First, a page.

The association between LDL-cholesterol and HCC was similar to that between TC and HCC [70,77]. A recent population-based Korean study on HBV patients showed that HCC was negatively associated with increased TG levels [86]. In a large-scale Korean study, TG showed inverse associations and low HDL-cholesterol (L-curve) levels were associated with a higher risk of HCC in individuals with chronic viral hepatitis or LC, whereas a smaller study (89 HCC cases) reported that high TG levels, but not low HDL-cholesterol levels, were associated with a higher risk of HCC in patients with HBV [70,77]. Dyslipidemia, defined by high TG and/or low HDL-cholesterol levels, was not associated with a higher risk of HCC in American patients with NAFLD [25]. Overall, similar to the results in the general population, TC, potentially LDL-cholesterol and TG, seemed to have inverse associations with HCC in individuals with CLDs, whereas the association of low HDL-cholesterol with HCC was unclear.

Statin therapy in CLDs

In several observational studies, statin therapy has generally been associated with a reduced risk of HCC development in patients with CLDs (Table 5). Statin use was associated with a materially lower risk of HCC in patients with HBV, HCV, and NAFLD [17,33,36,75,76,87-94]. A recent meta-analysis of studies on CLD reported that statin use was associated with an HR of 0.57 for HCC development [94].
Caution should be exercised when interpreting the beneficial effects of statins on HCC based on evidence from observational studies. The higher the cholesterol level, the higher the possibility of statin use. The natural low cholesterol level, not the attained level after statin use, is an important predictor and a potential risk factor for HCC [71]. Therefore, when the association between statin use and HCC risk is examined in observational studies, only patients newly initiated on statin treatment should be enrolled as statin users and their natural cholesterol levels before statin use should be measured. The preventive effect of statins disappeared in such studies on the general population [71,95]. Importantly, in the ad hoc analysis of randomized controlled trials for cardiovascular disease prevention, statins had no effect in preventing HCC (HR, 1.06 for statin use/more use compared with non-use/less use) [96,97]. Overall, whether statins have a preventive effect against HCC remains unclear. In the meantime, for the prevention of cardiovascular diseases, there is no need to apply different criteria for starting statins in patients with CLD and the general population.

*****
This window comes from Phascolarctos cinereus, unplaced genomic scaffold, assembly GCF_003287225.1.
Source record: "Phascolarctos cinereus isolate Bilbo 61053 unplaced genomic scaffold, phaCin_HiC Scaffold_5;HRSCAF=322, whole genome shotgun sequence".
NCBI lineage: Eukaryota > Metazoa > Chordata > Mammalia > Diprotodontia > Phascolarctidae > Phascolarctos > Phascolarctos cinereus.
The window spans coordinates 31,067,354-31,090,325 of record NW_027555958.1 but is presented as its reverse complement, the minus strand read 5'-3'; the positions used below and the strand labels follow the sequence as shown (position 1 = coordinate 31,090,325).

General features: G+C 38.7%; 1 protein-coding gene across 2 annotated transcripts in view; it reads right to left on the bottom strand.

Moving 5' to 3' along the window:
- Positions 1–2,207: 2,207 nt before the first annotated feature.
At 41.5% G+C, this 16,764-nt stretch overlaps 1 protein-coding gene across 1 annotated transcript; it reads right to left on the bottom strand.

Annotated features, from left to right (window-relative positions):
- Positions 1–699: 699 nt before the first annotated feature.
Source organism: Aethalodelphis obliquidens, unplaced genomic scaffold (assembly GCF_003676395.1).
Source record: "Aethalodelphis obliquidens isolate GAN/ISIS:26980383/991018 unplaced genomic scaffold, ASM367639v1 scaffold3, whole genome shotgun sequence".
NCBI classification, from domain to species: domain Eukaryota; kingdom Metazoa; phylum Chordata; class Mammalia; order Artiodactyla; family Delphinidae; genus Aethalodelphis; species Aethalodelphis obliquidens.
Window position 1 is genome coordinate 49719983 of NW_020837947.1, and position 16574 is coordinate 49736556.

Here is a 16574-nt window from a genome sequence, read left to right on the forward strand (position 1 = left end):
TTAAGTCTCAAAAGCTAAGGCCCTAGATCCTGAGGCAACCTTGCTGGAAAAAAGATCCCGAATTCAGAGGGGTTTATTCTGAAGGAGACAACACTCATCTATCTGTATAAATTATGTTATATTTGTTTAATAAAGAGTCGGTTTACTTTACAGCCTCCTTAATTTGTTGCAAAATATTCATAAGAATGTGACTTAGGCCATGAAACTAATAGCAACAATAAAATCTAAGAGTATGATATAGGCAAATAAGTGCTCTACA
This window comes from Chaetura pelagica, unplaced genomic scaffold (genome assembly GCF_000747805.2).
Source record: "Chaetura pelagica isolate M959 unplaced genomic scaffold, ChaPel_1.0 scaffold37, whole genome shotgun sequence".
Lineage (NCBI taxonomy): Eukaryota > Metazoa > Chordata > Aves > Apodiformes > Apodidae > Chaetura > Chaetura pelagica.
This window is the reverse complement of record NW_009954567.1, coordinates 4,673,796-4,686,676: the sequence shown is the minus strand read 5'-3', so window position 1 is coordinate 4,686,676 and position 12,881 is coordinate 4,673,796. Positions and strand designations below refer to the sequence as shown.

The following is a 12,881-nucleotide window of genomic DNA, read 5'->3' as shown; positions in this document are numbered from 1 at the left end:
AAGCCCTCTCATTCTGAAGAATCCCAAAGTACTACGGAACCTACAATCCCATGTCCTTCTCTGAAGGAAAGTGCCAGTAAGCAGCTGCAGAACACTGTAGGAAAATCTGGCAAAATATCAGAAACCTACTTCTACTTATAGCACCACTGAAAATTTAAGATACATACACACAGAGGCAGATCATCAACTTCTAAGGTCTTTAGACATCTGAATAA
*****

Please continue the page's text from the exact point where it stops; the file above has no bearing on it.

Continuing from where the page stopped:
SYNERGISTIC EFFECTS OF METABOLIC FACTORS

Several studies have examined whether metabolic factors have a synergistic effect on the development of HCC in patients with CLDs. In a study on patients with cirrhosis, the HR for obesity alone was 2.1, and the HR for DM alone was 1.4. The coexistence of obesity and DM (compared to BMI <25 kg/m2 and no diabetes) increased the risk of HCC by >6 times [60]. However, this study only adjusted for age, sex, and a cirrhosis etiology. In a Taiwanese study on patients with HBV, a single metabolic factor did not increase the risk of HCC; however, the coexistence of three or more metabolic factors increased the risk of HCC [98]. In a retrospective study on 271,906 patients with NAFLD in the USA, obesity, hypertension, diabetes, and dyslipidemia had no clear synergistic effects on the composite occurrence of HCC and LC [25]. In a recent study on Korean patients with HBV, a higher number of metabolic syndrome components was negatively associated with the risk of liver cancer [86]. Overall, the evidence of a synergistic interaction among metabolic factors is insufficient. Further studies are needed to elucidate this issue.

LIMITATION